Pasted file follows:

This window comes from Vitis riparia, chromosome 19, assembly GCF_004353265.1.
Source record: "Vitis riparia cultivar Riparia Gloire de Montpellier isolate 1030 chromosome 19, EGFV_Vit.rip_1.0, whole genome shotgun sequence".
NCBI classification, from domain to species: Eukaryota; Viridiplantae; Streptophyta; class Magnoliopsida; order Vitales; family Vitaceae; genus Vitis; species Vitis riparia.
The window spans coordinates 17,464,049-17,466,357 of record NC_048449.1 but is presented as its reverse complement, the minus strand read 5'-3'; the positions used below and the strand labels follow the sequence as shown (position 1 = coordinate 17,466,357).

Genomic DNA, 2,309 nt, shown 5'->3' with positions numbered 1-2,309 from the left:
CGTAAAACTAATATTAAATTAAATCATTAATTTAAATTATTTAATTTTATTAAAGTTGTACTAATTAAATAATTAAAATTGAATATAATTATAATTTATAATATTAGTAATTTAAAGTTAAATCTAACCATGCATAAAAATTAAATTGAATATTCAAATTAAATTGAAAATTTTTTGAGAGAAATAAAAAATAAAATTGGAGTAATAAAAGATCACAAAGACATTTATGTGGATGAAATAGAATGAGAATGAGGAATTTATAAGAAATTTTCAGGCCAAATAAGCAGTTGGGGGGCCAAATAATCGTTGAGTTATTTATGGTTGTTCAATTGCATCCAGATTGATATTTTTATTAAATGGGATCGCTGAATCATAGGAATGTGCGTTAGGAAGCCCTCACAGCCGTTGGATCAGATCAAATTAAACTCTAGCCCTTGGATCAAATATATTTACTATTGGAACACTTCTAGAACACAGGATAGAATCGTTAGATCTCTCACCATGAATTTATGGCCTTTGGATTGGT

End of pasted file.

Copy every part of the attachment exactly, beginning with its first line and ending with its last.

This window comes from Vitis riparia, chromosome 19, assembly GCF_004353265.1.
Source record: "Vitis riparia cultivar Riparia Gloire de Montpellier isolate 1030 chromosome 19, EGFV_Vit.rip_1.0, whole genome shotgun sequence".
NCBI classification, from domain to species: Eukaryota; Viridiplantae; Streptophyta; class Magnoliopsida; order Vitales; family Vitaceae; genus Vitis; species Vitis riparia.
The window spans coordinates 17,464,049-17,466,357 of record NC_048449.1 but is presented as its reverse complement, the minus strand read 5'-3'; the positions used below and the strand labels follow the sequence as shown (position 1 = coordinate 17,466,357).

Genomic DNA, 2,309 nt, shown 5'->3' with positions numbered 1-2,309 from the left:
CGTAAAACTAATATTAAATTAAATCATTAATTTAAATTATTTAATTTTATTAAAGTTGTACTAATTAAATAATTAAAATTGAATATAATTATAATTTATAATATTAGTAATTTAAAGTTAAATCTAACCATGCATAAAAATTAAATTGAATATTCAAATTAAATTGAAAATTTTTTGAGAGAAATAAAAAATAAAATTGGAGTAATAAAAGATCACAAAGACATTTATGTGGATGAAATAGAATGAGAATGAGGAATTTATAAGAAATTTTCAGGCCAAATAAGCAGTTGGGGGGCCAAATAATCGTTGAGTTATTTATGGTTGTTCAATTGCATCCAGATTGATATTTTTATTAAATGGGATCGCTGAATCATAGGAATGTGCGTTAGGAAGCCCTCACAGCCGTTGGATCAGATCAAATTAAACTCTAGCCCTTGGATCAAATATATTTACTATTGGAACACTTCTAGAACACAGGATAGAATCGTTAGATCTCTCACCATGAATTTATGGCCTTTGGATTGGT